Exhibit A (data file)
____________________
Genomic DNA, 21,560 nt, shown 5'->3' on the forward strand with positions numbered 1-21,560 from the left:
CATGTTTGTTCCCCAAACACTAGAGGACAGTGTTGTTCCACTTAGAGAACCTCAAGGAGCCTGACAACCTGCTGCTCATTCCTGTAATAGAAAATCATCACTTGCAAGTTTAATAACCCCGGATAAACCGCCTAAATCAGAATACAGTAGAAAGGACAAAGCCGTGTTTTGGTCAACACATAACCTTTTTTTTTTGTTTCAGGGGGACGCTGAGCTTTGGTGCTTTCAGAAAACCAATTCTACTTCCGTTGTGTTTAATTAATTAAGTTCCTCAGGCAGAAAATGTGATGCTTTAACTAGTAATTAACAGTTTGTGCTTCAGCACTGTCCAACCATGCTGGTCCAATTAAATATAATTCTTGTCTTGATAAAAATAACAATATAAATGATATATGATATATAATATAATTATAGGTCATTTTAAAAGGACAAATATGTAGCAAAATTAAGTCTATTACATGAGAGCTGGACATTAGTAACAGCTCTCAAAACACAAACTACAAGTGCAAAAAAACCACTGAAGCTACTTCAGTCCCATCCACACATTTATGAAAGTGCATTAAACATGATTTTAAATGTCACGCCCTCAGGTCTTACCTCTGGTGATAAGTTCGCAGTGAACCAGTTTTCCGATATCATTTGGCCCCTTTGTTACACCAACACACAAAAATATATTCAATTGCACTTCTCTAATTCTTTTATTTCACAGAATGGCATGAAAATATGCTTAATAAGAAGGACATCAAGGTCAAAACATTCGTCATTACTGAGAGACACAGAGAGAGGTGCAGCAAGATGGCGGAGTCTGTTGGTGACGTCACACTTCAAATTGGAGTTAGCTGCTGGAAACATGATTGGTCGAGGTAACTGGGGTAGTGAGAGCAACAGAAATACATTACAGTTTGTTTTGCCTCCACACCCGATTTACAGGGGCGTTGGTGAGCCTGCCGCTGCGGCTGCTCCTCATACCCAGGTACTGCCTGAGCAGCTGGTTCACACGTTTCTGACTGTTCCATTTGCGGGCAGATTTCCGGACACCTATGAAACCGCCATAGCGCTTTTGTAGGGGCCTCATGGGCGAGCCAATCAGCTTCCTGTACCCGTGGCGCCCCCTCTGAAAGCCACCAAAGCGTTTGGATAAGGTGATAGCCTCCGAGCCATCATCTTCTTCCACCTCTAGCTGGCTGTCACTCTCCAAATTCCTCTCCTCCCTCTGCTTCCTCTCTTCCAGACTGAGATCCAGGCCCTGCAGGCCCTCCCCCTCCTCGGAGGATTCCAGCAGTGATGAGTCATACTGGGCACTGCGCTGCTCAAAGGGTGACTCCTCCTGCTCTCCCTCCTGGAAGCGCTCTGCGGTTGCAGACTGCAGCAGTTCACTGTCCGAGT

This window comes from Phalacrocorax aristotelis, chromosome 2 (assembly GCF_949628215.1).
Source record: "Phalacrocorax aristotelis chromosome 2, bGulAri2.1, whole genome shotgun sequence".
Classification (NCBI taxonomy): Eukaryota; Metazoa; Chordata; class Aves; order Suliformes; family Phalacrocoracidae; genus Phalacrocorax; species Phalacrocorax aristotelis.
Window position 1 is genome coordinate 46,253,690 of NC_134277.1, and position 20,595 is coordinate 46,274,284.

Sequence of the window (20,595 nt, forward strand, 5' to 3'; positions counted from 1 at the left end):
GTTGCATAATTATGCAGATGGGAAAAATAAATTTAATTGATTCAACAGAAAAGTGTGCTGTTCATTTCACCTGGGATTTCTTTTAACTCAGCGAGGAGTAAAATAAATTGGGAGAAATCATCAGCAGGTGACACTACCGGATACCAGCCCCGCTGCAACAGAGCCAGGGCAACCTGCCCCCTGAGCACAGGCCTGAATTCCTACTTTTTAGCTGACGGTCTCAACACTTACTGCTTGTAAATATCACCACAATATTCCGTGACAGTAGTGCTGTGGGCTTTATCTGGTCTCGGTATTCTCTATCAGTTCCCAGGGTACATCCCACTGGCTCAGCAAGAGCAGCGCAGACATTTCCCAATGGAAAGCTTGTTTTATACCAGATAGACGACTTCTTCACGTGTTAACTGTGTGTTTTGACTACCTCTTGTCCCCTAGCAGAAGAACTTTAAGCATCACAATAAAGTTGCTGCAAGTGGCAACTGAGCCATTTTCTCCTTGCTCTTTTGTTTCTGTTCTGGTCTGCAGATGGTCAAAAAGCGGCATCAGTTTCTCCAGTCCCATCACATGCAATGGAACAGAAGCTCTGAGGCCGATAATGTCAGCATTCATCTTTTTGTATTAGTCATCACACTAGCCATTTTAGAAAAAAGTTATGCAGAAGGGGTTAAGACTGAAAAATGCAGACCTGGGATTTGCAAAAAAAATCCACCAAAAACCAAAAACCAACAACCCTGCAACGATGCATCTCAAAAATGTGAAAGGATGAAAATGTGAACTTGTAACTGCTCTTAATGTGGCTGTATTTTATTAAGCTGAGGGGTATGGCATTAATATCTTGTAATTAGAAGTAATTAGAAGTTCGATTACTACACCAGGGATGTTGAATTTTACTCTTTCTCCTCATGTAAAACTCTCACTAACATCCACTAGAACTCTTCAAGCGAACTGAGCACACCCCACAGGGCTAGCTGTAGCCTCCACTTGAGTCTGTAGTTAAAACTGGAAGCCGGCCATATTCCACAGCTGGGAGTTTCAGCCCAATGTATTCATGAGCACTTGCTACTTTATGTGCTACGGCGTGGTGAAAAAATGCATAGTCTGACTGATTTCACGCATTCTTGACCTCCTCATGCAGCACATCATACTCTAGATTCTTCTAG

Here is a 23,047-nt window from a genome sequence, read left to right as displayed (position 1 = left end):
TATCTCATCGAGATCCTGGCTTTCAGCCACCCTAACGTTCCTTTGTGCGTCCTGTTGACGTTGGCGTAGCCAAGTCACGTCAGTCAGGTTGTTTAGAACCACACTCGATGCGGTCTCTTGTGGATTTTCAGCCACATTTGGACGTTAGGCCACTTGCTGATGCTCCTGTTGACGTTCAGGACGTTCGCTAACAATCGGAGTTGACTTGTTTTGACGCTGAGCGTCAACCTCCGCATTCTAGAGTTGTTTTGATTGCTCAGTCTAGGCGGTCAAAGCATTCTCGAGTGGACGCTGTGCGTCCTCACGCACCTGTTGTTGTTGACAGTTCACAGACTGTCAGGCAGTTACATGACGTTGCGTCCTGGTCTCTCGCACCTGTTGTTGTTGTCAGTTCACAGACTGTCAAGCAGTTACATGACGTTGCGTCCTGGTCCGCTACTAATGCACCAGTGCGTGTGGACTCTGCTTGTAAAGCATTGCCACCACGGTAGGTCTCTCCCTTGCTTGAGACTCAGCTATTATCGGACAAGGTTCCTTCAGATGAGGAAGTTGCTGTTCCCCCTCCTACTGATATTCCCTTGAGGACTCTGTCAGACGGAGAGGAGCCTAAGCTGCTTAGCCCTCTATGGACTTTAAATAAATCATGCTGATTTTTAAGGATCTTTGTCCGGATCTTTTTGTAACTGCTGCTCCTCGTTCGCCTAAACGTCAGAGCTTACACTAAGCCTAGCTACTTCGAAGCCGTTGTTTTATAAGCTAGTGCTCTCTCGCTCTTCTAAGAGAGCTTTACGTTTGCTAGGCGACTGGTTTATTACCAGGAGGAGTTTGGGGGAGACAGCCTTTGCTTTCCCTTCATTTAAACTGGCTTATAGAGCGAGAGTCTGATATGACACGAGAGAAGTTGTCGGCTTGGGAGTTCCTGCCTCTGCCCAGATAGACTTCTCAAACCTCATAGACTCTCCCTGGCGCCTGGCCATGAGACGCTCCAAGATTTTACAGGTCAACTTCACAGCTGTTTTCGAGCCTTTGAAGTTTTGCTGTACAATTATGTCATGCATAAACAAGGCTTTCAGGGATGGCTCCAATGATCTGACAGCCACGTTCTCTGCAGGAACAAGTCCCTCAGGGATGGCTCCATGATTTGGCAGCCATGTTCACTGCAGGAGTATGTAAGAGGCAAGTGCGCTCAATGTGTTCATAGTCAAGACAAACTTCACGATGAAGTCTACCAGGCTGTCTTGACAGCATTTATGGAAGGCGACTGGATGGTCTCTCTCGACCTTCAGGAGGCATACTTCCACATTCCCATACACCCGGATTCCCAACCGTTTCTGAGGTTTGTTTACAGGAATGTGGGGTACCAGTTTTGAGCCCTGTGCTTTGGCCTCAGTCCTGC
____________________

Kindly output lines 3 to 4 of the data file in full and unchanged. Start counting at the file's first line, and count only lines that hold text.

This window comes from Phalacrocorax aristotelis, chromosome 2 (assembly GCF_949628215.1).
Source record: "Phalacrocorax aristotelis chromosome 2, bGulAri2.1, whole genome shotgun sequence".